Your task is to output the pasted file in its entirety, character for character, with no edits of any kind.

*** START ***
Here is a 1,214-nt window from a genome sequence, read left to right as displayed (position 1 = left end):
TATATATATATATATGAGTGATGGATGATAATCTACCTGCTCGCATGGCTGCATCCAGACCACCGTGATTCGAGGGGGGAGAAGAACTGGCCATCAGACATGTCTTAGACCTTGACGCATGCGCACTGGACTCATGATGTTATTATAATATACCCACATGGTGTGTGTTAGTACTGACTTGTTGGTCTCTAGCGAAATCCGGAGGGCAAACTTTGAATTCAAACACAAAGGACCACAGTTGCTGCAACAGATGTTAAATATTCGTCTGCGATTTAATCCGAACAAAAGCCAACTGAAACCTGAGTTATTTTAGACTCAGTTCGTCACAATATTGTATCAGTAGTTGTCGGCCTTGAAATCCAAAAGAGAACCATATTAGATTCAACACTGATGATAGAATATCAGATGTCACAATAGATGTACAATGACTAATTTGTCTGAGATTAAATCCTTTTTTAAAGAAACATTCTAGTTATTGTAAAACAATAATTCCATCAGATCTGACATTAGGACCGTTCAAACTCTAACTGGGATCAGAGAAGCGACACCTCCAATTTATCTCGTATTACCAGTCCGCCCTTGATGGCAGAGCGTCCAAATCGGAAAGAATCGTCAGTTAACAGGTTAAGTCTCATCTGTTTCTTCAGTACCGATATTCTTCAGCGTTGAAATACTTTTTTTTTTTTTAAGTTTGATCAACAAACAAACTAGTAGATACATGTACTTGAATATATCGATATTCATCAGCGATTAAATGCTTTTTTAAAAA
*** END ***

Here is a 1,214-nt window from a genome sequence, read left to right as displayed (position 1 = left end):
TATATATATATATATGAGTGATGGATGATAATCTACCTGCTCGCATGGCTGCATCCAGACCACCGTGATTCGAGGGGGGAGAAGAACTGGCCATCAGACATGTCTTAGACCTTGACGCATGCGCACTGGACTCATGATGTTATTATAATATACCCACATGGTGTGTGTTAGTACTGACTTGTTGGTCTCTAGCGAAATCCGGAGGGCAAACTTTGAATTCAAACACAAAGGACCACAGTTGCTGCAACAGATGTTAAATATTCGTCTGCGATTTAATCCGAACAAAAGCCAACTGAAACCTGAGTTATTTTAGACTCAGTTCGTCACAATATTGTATCAGTAGTTGTCGGCCTTGAAATCCAAAAGAGAACCATATTAGATTCAACACTGATGATAGAATATCAGATGTCACAATAGATGTACAATGACTAATTTGTCTGAGATTAAATCCTTTTTTAAAGAAACATTCTAGTTATTGTAAAACAATAATTCCATCAGATCTGACATTAGGACCGTTCAAACTCTAACTGGGATCAGAGAAGCGACACCTCCAATTTATCTCGTATTACCAGTCCGCCCTTGATGGCAGAGCGTCCAAATCGGAAAGAATCGTCAGTTAACAGGTTAAGTCTCATCTGTTTCTTCAGTACCGATATTCTTCAGCGTTGAAATACTTTTTTTTTTTTTAAGTTTGATCAACAAACAAACTAGTAGATACATGTACTTGAATATATCGATATTCATCAGCGATTAAATGCTTTTTTAAAAA